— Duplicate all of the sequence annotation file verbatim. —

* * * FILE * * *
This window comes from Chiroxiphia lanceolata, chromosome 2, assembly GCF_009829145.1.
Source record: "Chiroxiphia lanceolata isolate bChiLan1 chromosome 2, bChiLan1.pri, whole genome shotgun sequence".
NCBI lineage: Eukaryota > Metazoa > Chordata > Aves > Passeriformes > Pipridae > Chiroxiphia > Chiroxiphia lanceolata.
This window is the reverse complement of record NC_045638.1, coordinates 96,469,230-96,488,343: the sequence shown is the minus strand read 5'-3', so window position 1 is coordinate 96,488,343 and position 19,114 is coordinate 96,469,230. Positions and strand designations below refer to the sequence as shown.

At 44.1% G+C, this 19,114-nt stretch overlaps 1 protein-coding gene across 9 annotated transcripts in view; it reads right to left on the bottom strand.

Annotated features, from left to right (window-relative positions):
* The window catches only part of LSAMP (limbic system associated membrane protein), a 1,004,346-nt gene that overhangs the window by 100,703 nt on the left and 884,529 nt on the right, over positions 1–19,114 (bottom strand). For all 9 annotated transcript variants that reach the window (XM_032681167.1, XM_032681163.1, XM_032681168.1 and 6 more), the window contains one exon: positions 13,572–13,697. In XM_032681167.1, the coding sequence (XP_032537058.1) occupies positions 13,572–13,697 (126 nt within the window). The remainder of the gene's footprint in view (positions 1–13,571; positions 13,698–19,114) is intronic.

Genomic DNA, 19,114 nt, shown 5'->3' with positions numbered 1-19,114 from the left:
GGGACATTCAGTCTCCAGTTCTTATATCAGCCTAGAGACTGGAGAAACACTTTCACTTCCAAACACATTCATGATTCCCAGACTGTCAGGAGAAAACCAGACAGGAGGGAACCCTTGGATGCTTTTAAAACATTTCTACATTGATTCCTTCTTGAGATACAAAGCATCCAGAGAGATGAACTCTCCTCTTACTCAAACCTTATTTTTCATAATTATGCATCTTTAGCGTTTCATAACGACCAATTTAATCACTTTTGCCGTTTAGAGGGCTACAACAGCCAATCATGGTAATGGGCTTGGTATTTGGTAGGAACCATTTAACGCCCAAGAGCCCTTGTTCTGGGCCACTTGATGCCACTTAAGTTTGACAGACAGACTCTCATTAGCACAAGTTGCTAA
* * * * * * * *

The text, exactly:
This window comes from Chiroxiphia lanceolata, chromosome 2, assembly GCF_009829145.1.
Source record: "Chiroxiphia lanceolata isolate bChiLan1 chromosome 2, bChiLan1.pri, whole genome shotgun sequence".
NCBI lineage: Eukaryota > Metazoa > Chordata > Aves > Passeriformes > Pipridae > Chiroxiphia > Chiroxiphia lanceolata.
This window is the reverse complement of record NC_045638.1, coordinates 96,469,230-96,488,343: the sequence shown is the minus strand read 5'-3', so window position 1 is coordinate 96,488,343 and position 19,114 is coordinate 96,469,230. Positions and strand designations below refer to the sequence as shown.

At 44.1% G+C, this 19,114-nt stretch overlaps 1 protein-coding gene across 9 annotated transcripts in view; it reads right to left on the bottom strand.

Annotated features, from left to right (window-relative positions):
* The window catches only part of LSAMP (limbic system associated membrane protein), a 1,004,346-nt gene that overhangs the window by 100,703 nt on the left and 884,529 nt on the right, over positions 1–19,114 (bottom strand). For all 9 annotated transcript variants that reach the window (XM_032681167.1, XM_032681163.1, XM_032681168.1 and 6 more), the window contains one exon: positions 13,572–13,697. In XM_032681167.1, the coding sequence (XP_032537058.1) occupies positions 13,572–13,697 (126 nt within the window). The remainder of the gene's footprint in view (positions 1–13,571; positions 13,698–19,114) is intronic.

Genomic DNA, 19,114 nt, shown 5'->3' with positions numbered 1-19,114 from the left:
GGGACATTCAGTCTCCAGTTCTTATATCAGCCTAGAGACTGGAGAAACACTTTCACTTCCAAACACATTCATGATTCCCAGACTGTCAGGAGAAAACCAGACAGGAGGGAACCCTTGGATGCTTTTAAAACATTTCTACATTGATTCCTTCTTGAGATACAAAGCATCCAGAGAGATGAACTCTCCTCTTACTCAAACCTTATTTTTCATAATTATGCATCTTTAGCGTTTCATAACGACCAATTTAATCACTTTTGCCGTTTAGAGGGCTACAACAGCCAATCATGGTAATGGGCTTGGTATTTGGTAGGAACCATTTAACGCCCAAGAGCCCTTGTTCTGGGCCACTTGATGCCACTTAAGTTTGACAGACAGACTCTCATTAGCACAAGTTGCTAA